While this take is in some ways against de-interlining, as Aron prefers having two options instead of one for locals, I believe de-interlining would still provide many benefits to offset those issues. For example, the data shows that reliability increases with less interlining. Aron believes that the 7 and L are some of the more reliable and frequent lines in the system. By removing interlining, we can help time transfers better, another integral part of a passenger experience. With only one or two routes on local and express, this allows for much easier management, as the small number of lines will mean fewer chances for things to go wrong._ Problems also tend to happen at areas with switches, which is where interlining occurs. When these switches are used less, they will break down less, meaning less issues. Minimal interlining also helps ensure easier scheduling. Currently, the R train needs to consider a W, M, and N trains crossing ahead of them, which means that they will have to stop for a while to let one go through. Less interlining means fewer trains that must be accounted for, opening the possibility for increases in the number of trains and having shorter wait times.


Proposed Routes


The main goal for all of my proposals is to provide shorter wait times, reduce de-interlining where necessary, maintain service to all stations, and avoid building too much infrastructure. The IRT (1, 2, 3, 4, 5, 6, 7) trains already run at a good frequency, so no changes will be made. Lines not mentioned have no change.


A Train: Removal of rush hour terminal of Rockaway Park–116th St, as they have a shuttle service and removing these A trains to Rockaway Park would allow for more shuttles and more A trains for the other terminals.


C Train: The C train will run on Central Park West and 8th Avenue Express, to remove interlining with the E train along 8th Ave and the B along Central Park West Local.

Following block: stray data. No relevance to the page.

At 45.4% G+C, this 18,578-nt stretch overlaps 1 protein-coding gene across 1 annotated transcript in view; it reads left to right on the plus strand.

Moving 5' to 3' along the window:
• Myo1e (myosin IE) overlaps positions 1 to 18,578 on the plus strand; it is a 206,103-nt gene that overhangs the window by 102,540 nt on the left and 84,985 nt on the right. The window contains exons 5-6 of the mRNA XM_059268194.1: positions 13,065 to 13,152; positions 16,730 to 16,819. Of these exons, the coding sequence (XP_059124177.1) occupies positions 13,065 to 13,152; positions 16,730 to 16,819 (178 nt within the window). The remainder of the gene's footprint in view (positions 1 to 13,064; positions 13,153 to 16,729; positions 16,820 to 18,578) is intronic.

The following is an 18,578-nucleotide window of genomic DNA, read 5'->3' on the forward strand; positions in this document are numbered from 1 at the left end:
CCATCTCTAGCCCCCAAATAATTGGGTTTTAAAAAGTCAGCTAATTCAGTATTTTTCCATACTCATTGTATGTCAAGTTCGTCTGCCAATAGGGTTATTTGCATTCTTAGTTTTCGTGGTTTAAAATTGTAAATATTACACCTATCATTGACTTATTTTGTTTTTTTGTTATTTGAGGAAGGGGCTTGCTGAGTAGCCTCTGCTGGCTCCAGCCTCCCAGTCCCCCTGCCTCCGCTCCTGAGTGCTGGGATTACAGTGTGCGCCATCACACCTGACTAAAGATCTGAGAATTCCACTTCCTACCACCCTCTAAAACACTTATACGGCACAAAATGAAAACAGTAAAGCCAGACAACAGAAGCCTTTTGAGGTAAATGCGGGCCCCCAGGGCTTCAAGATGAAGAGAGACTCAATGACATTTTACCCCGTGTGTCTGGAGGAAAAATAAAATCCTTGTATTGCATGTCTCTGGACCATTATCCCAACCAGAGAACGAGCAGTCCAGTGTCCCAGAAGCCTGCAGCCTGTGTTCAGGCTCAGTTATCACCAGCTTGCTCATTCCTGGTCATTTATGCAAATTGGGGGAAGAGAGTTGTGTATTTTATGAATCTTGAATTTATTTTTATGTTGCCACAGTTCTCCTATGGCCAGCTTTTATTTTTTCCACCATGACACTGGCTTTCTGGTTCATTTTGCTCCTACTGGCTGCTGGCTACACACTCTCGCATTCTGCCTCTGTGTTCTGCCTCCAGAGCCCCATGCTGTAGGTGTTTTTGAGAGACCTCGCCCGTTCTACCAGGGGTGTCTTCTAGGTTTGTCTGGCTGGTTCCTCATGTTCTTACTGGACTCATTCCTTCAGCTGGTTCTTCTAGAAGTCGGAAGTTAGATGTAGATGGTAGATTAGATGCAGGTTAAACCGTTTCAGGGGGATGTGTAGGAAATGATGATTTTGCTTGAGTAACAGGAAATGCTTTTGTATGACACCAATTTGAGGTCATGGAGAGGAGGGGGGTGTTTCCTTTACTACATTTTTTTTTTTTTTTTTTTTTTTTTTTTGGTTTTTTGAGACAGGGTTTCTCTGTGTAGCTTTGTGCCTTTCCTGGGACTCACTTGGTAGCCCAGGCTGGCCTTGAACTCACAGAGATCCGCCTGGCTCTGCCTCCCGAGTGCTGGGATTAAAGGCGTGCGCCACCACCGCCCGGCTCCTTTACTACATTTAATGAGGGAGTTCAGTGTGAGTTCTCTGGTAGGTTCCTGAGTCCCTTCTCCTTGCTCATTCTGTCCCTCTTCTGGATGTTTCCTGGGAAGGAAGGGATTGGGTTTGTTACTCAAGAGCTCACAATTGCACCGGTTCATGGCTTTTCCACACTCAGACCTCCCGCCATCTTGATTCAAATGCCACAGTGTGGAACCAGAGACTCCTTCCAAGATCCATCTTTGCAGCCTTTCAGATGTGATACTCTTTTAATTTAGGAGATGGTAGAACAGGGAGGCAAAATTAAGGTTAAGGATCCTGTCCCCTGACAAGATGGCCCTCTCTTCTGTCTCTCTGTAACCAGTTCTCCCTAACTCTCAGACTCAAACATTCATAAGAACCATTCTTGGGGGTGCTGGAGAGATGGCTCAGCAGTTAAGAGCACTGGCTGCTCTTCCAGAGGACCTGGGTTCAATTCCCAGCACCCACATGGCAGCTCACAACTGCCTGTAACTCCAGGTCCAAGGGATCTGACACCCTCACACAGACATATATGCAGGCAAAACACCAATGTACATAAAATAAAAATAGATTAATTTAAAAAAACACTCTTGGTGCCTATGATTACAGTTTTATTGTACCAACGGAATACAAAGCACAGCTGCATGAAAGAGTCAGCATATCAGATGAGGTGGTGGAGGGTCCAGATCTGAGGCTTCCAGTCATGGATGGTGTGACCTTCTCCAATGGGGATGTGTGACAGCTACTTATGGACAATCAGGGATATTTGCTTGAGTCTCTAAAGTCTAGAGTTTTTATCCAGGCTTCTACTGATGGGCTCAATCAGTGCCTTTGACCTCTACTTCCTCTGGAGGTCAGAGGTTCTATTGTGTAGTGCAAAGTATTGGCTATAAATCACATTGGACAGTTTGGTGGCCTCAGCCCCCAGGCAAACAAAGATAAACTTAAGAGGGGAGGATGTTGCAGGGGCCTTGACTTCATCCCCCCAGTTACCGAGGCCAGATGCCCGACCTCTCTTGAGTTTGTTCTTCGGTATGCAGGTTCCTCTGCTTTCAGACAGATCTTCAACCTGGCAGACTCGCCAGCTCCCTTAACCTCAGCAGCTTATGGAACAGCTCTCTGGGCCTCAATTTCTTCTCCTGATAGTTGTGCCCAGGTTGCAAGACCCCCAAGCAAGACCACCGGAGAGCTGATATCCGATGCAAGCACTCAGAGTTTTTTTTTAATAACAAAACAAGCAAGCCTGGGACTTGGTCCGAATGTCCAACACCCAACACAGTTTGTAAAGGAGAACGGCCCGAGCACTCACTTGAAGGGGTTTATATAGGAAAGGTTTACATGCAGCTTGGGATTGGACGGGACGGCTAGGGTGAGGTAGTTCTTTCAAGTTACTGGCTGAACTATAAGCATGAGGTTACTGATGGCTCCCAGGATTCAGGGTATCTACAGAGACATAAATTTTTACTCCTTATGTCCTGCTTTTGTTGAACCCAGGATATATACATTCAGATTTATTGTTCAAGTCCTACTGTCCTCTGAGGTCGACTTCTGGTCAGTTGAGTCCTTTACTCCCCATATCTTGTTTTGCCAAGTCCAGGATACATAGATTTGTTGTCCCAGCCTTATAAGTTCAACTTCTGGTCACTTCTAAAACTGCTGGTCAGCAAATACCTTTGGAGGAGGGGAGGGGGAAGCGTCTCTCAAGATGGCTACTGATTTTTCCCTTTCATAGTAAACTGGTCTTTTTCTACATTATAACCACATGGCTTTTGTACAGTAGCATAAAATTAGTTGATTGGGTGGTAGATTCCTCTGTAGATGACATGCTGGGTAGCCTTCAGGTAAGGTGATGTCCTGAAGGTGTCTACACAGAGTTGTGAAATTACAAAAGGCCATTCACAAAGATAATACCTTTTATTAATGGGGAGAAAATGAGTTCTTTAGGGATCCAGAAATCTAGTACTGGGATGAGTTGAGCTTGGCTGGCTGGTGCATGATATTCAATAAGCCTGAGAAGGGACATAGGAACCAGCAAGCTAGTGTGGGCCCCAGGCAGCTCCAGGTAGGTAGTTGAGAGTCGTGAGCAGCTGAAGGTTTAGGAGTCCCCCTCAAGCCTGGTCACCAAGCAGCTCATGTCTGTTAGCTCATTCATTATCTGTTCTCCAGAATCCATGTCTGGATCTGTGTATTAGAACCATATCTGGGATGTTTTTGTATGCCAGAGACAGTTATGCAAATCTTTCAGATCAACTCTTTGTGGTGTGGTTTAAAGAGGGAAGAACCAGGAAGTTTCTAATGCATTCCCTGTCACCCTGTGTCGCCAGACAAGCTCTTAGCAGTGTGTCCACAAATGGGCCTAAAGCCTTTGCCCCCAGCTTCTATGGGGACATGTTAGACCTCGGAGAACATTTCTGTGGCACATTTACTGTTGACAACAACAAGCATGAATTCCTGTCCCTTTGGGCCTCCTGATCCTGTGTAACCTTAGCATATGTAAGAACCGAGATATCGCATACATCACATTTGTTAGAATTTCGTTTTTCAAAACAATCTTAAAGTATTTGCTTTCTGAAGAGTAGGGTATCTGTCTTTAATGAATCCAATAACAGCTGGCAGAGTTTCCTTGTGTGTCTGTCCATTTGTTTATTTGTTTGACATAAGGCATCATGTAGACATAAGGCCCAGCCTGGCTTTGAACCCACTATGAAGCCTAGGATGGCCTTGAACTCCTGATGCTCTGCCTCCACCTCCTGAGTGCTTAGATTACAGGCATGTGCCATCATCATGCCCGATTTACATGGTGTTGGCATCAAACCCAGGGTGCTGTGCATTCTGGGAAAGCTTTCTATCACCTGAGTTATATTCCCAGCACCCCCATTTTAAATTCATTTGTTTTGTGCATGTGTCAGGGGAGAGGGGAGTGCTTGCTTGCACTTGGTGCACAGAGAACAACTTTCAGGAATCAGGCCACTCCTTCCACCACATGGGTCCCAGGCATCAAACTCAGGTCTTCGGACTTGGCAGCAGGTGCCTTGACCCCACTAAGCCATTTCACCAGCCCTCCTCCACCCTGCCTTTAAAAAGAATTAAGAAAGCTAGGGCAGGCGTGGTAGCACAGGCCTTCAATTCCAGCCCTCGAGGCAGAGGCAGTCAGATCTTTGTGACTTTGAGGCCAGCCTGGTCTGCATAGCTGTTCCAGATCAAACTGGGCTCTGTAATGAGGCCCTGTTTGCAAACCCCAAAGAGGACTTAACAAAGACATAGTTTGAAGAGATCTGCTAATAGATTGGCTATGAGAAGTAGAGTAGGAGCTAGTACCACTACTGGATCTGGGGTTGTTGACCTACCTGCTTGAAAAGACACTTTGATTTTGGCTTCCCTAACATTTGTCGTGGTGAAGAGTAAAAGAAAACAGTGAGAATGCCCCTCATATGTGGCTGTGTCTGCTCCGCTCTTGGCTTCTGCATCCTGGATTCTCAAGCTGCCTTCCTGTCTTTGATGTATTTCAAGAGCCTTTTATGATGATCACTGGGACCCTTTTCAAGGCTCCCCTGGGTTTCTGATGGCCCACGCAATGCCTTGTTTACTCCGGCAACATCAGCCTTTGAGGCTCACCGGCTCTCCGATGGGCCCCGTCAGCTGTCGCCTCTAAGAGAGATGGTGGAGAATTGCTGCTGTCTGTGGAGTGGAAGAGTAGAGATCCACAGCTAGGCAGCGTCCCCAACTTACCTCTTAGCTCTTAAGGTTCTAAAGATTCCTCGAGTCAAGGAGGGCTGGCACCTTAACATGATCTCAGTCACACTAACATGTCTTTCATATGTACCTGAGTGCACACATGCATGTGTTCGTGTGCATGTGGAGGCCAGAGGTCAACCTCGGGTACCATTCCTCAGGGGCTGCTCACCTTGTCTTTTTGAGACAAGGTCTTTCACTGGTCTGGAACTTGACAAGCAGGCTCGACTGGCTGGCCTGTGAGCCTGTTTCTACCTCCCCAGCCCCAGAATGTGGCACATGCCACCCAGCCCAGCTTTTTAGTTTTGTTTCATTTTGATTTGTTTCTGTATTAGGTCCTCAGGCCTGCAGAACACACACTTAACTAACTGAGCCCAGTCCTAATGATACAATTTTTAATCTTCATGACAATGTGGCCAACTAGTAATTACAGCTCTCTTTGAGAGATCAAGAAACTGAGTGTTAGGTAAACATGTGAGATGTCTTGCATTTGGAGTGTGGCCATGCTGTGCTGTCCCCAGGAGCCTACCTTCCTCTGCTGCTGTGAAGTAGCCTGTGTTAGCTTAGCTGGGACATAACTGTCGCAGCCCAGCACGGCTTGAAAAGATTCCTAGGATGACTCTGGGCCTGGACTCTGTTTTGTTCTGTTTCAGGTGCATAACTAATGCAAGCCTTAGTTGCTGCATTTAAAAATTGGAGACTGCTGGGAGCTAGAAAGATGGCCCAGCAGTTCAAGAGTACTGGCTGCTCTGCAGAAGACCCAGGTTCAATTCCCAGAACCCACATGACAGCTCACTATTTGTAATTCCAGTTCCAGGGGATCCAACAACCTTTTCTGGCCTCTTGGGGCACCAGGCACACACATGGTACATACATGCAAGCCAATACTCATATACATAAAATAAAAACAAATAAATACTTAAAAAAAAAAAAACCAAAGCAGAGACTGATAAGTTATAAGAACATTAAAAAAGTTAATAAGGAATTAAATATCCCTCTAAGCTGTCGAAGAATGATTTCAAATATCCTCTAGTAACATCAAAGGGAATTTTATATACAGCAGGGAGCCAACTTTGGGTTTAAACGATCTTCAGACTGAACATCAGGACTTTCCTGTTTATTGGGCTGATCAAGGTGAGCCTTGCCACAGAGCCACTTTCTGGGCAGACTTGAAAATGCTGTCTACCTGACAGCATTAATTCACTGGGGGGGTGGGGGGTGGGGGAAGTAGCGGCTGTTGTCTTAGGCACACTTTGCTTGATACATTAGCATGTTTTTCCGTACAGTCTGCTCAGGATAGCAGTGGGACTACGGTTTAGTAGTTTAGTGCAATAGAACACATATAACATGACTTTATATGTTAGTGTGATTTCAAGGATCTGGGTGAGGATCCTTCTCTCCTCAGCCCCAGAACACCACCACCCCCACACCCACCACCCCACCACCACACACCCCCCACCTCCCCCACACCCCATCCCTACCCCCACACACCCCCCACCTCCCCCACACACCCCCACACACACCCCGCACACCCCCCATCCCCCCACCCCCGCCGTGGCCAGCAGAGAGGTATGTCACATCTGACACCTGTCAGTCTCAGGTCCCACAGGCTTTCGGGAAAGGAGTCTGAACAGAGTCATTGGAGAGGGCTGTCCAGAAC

D Train: Runs along the B line for Central Park Local, and Brighton Local to Coney Island to preserve current service to Coney Island. This will eliminate conflict with the N train on 4th Ave.


E Train: Increased services, as the C no longer conflicts with the E along 8th Ave, and local to Jamaica 179th St. The new E terminal at 179th St will prevent homelessness, a prevalent problem on the E train. The terminal at 179th St would require the trains to be cleared out before turning around. Homelessness is an issue as erratic passengers would slow the train down and worsen passenger experience.


F Train: Terminates at Jamaica Center–Parsons/Archer rather than 179th St. The homelessness the E experiences won’t be a problem for the F, as the terminal at Coney Island manages train clearing better. Will run with the E train along 53rd St, removing a conflict at Queens Plaza.


M train: Extension to Jamaica 179th St with the E train, as the 179th Street terminal has 4 tracks, allowing greater capacity. This won’t affect the M train’s yard access, as it has a yard at Fresh Pond Road. The M train will run via 63rd St Tunnel, the old F route, which will remove the conflict at Queens Plaza with the E.

This image shows the current interlining issues near Queens Plaza. Right now, M trains slow down E trains behind them as they cross over to the R, slowing down R trains as well. Lastly, F trains merge with the E train. My plan would have the E and F merge on 53rd Street in Manhattan, which has a better switch allowing for higher speeds, and the M and R merge near 36th Street, with the M taking over the F line from 63rd St. This would improve travel times because the switch will be straight for the M, allowing for high travel speeds. My plan would lead to the only interlining in the area being between the M and the R, increasing reliability. This was basically the service pattern during the 63rd Street Tunnel shutdown.


Q Train: Runs to Coney Island via West End, the original D route to Coney Island. This would also remove interlining with the B.


R Train: R train service expanded to cover the W train elimination for local service along Broadway.


W Train: Suspended. N train frequencies will be increased for Astoria service.


An argument for interlining is convenience, as it allows people to stay on their train all the way to their destination. De-interlining could also lead to confusion, as people may need to take more than 2 trains to their destination. 


My counterargument is that people would experience shortened wait times, which would reduce passenger stress as they no longer need to worry about the train being delayed since they can expect a train every 6 minutes or less. Transfers would also generally be cross-platform; on the same platform, you could wait for the next train to continue your journey. I also believe that the confusion will be temporary, as the MTA would publish maps of the new system weeks in advance to give people an opportunity to find new routes to their destination.


To conclude, de-interlining would improve the passenger experience and streamline the operation of the subway, leading to more approval from users. More trains would mean less crowding, and faster trip times would reduce time in the system, providing a provision to add more trains in demand requires it.